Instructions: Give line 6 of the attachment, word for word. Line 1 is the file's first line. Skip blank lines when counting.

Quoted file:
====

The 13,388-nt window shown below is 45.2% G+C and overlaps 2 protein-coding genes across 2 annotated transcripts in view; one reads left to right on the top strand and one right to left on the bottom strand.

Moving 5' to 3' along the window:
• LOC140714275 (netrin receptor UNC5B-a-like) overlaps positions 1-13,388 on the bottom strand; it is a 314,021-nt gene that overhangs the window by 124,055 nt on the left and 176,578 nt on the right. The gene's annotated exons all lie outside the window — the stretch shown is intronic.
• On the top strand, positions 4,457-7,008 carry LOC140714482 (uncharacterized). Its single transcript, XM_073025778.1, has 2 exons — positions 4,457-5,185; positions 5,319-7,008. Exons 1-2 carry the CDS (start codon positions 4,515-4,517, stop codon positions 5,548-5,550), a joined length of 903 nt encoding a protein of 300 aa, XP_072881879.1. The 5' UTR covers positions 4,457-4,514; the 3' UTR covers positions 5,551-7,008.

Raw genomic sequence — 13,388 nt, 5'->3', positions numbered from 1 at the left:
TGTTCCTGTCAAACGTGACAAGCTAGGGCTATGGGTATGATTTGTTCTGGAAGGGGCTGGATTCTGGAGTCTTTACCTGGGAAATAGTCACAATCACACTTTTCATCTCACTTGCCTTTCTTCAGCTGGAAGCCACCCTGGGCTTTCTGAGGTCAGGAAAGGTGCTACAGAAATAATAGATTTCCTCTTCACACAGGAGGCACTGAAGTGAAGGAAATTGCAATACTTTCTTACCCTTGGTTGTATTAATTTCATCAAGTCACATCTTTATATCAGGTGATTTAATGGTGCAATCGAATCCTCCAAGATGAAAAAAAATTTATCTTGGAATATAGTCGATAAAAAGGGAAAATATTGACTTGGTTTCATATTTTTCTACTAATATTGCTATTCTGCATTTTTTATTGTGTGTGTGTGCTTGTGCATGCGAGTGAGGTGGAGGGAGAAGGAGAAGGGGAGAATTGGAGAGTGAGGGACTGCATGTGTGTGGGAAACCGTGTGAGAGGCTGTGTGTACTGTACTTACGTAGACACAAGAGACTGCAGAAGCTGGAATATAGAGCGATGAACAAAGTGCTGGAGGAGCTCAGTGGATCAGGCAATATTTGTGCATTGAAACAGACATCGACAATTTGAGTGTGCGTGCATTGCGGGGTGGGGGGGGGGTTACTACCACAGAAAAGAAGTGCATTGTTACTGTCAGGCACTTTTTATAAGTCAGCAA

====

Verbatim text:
TGTTCCTGTCAAACGTGACAAGCTAGGGCTATGGGTATGATTTGTTCTGGAAGGGGCTGGATTCTGGAGTCTTTACCTGGGAAATAGTCACAATCACACTTTTCATCTCACTTGCCTTTCTTCAGCTGGAAGCCACCCTGGGCTTTCTGAGGTCAGGAAAGGTGCTACAGAAATAATAGATTTCCTCTTCACACAGGAGGCACTGAAGTGAAGGAAATTGCAATACTTTCTTACCCTTGGTTGTATTAATTTCATCAAGTCACATCTTTATATCAGGTGATTTAATGGTGCAATCGAATCCTCCAAGATGAAAAAAAATTTATCTTGGAATATAGTCGATAAAAAGGGAAAATATTGACTTGGTTTCATATTTTTCTACTAATATTGCTATTCTGCATTTTTTATTGTGTGTGTGTGCTTGTGCATGCGAGTGAGGTGGAGGGAGAAGGAGAAGGGGAGAATTGGAGAGTGAGGGACTGCATGTGTGTGGGAAACCGTGTGAGAGGCTGTGTGTACTGTACTTACGTAGACACAAGAGACTGCAGAAGCTGGAATATAGAGCGATGAACAAAGTGCTGGAGGAGCTCAGTGGATCAGGCAATATTTGTGCATTGAAACAGACATCGACAATTTGAGTGTGCGTGCATTGCGGGGTGGGGGGGGGGTTACTACCACAGAAAAGAAGTGCATTGTTACTGTCAGGCACTTTTTATAAGTCAGCAA